Letters to the Editor


Daniel Orazio considers voting optional, but the Catechism of the Catholic Church states, “Submission to authority and co-responsibility for the common good make it morally obligatory … to exercise the right to vote” (2240). This declaration itself is enough to show that, for Catholics, voting is not optional; but let us exercise reason by briefly examining three outcomes consequent to voting: the integration of political life, the assertion of moral influence and the protection of religious liberty.

Voting is not the sole duty involved in promoting the common good, as Mr. Orazio points out, but it is an aspect of political duty that cannot be ignored. In Mr. Orazio’s effort to encourage participation in political activities outside of voting (e.g. serving on juries) he dismisses the necessity of voting altogether. Mr. Orazio’s error lies in his conclusion that the integrated political life can be attained without a central feature of democratic politics – voting.

We have adequate means to minimize the moral disintegration of America, one of them being the freedom to vote; the dismissal of this central tool of democracy (ideal government or not) will limit our moral influence. Joining the roughly 38 to 40 percent (factcheck.org) of people who do not vote in presidential elections will not increase one’s political influence but rather add to the heap of political surrender and transfer more power into the hands of those who do vote.

Lastly, the possibility of the moral, fair and prosperous society that Mr. Orazio rightly desires rests undoubtedly on religious liberty. Consequentially, participation in this election will significantly affect political as well as religious freedom.

The sacredness of the act of voting consists in both the privilege to exercise a freedom earned by the sacrifice of countless lives, and in fulfilling a moral obligation to resist the imposition of secular evils.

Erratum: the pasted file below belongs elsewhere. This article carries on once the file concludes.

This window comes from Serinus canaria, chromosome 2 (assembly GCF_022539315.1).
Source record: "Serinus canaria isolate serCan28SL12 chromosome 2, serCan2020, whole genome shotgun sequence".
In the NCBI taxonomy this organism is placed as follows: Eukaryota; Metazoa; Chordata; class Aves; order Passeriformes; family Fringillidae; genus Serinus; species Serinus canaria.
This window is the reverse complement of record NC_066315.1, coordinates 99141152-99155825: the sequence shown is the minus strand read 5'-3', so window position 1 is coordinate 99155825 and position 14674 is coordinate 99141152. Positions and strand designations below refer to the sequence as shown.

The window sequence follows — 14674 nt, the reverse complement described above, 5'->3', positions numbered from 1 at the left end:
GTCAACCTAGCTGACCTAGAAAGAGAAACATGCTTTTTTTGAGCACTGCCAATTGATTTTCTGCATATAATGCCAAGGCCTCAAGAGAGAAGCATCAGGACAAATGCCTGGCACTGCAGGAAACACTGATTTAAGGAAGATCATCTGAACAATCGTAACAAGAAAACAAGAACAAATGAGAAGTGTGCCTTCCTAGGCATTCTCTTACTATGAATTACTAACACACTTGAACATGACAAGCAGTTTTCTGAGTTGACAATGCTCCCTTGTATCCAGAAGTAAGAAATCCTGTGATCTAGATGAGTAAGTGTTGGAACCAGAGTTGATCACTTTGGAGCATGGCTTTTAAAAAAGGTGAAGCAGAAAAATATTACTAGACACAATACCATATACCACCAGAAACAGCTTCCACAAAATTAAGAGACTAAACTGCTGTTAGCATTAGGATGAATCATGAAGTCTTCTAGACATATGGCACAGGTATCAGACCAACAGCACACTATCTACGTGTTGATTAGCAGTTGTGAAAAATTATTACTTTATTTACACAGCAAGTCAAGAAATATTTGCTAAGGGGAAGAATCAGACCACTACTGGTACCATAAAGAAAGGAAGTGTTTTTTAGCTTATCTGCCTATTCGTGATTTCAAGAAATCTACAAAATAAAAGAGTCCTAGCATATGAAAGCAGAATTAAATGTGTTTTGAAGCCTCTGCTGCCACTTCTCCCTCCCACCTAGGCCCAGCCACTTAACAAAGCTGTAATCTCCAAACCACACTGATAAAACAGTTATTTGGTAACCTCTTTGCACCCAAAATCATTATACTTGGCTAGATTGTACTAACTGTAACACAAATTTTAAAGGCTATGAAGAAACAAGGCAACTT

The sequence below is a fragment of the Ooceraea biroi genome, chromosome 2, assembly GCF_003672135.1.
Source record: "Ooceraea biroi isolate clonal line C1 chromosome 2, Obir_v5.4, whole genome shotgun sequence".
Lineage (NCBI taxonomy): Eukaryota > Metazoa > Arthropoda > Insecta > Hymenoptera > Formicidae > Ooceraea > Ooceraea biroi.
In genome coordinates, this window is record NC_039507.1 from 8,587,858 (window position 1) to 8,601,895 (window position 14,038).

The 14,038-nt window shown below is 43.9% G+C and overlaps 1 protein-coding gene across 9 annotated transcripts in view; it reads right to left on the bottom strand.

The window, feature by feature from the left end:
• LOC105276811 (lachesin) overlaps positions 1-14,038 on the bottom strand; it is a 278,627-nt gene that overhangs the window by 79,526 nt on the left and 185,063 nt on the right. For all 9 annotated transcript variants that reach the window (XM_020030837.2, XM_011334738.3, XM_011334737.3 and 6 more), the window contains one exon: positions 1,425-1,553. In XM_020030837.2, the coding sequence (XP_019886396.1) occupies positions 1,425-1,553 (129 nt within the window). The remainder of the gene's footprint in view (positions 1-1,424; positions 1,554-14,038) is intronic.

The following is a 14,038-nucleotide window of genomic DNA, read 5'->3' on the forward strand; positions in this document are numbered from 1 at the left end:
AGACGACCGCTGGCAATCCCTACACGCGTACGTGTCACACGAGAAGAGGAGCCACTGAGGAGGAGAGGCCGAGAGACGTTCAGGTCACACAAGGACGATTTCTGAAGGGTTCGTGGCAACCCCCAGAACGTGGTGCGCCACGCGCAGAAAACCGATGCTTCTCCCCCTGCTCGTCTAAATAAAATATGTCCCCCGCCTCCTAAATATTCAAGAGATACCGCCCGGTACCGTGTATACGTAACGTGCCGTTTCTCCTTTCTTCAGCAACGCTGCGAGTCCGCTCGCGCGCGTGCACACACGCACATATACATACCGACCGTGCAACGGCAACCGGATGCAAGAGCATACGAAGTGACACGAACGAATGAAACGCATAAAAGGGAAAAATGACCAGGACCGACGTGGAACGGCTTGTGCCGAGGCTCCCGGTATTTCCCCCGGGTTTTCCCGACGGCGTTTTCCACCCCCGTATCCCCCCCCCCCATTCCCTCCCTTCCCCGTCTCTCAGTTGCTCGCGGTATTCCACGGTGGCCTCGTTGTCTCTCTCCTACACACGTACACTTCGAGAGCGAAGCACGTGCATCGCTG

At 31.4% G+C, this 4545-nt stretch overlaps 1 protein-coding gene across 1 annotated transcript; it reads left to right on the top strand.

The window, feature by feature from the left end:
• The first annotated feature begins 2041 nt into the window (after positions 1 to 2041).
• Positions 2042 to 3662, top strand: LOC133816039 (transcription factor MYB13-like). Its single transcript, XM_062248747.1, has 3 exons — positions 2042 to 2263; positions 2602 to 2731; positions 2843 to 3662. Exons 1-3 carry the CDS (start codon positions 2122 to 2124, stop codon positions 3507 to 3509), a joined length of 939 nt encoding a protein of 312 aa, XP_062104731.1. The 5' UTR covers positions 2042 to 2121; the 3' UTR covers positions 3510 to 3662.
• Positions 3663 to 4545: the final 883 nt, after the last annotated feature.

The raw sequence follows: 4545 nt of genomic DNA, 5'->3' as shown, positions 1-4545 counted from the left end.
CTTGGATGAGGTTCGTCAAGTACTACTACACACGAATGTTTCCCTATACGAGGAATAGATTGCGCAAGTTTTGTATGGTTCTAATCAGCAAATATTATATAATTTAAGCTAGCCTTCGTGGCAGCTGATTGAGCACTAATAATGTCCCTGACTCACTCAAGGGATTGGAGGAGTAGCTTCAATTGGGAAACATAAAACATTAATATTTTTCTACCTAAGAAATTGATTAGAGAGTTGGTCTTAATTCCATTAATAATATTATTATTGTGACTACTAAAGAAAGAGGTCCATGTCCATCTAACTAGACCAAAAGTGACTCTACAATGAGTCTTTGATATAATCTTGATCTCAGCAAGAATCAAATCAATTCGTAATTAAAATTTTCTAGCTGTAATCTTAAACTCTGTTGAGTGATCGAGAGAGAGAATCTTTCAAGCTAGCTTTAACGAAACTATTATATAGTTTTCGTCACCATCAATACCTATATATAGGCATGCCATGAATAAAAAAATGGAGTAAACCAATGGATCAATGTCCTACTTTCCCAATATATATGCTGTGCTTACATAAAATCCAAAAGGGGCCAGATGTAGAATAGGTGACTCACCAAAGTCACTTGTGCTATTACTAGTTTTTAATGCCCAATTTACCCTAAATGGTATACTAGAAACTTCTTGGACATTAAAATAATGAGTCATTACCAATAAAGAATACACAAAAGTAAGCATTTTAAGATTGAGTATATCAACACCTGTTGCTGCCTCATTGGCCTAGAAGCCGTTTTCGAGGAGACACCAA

Kayla Chauvin, Class of 2013


A Greek fraternity is under consideration on campus. The initiation of such a fraternity – even a Catholic one – is a serious mistake.

The question concerns not Alpha Delta Gamma alone, but something more basic. Because when one of these societies comes, others will inevitably follow. So the issue is whether we want to accept a paradigm shift in defining student life in terms of Greek societies.

These societies, whatever their origins, have evolved over the years into social clubs, based in a sense of exclusivity. Their identity and their funding come from the outside, allowing a sense of autonomy. In larger universities they may be one of the only means of a student’s having group identity and close associates. But they have become on many campuses a bane in themselves. Drinking is higher in these groups than in the rest of the student body, academic performance lower. Many schools – top-ranking liberal arts colleges such as Williams, Middlebury, Hamilton and Amherst – have banned them.

University of Dallas has deliberately avoided these societies, desiring to foster a different sense of community. What we have exists in large part because we do not cultivate exclusive groups. Everyone is part of our “honors college”; everyone has the opportunity for a European semester. Our students, though smart and cosmopolitan, are unpretentious. They are not concerned with ordinary symbols of status; they are not in competition. And they are generous and playful.

These qualities, together with intellectual seriousness, create a remarkable sense of commonality. It exists in the shared experience of the Core and the majors, in the intensity of Rome, in the participation in an active faith community, in campus organizations and athletics. These natural affiliations are incalculably greater than packaged, imported ones.

Why choose such conventional, artificial models for community at the risk of what we have?

Dr. Eileen Gregory, Professor, English; Class of 1968


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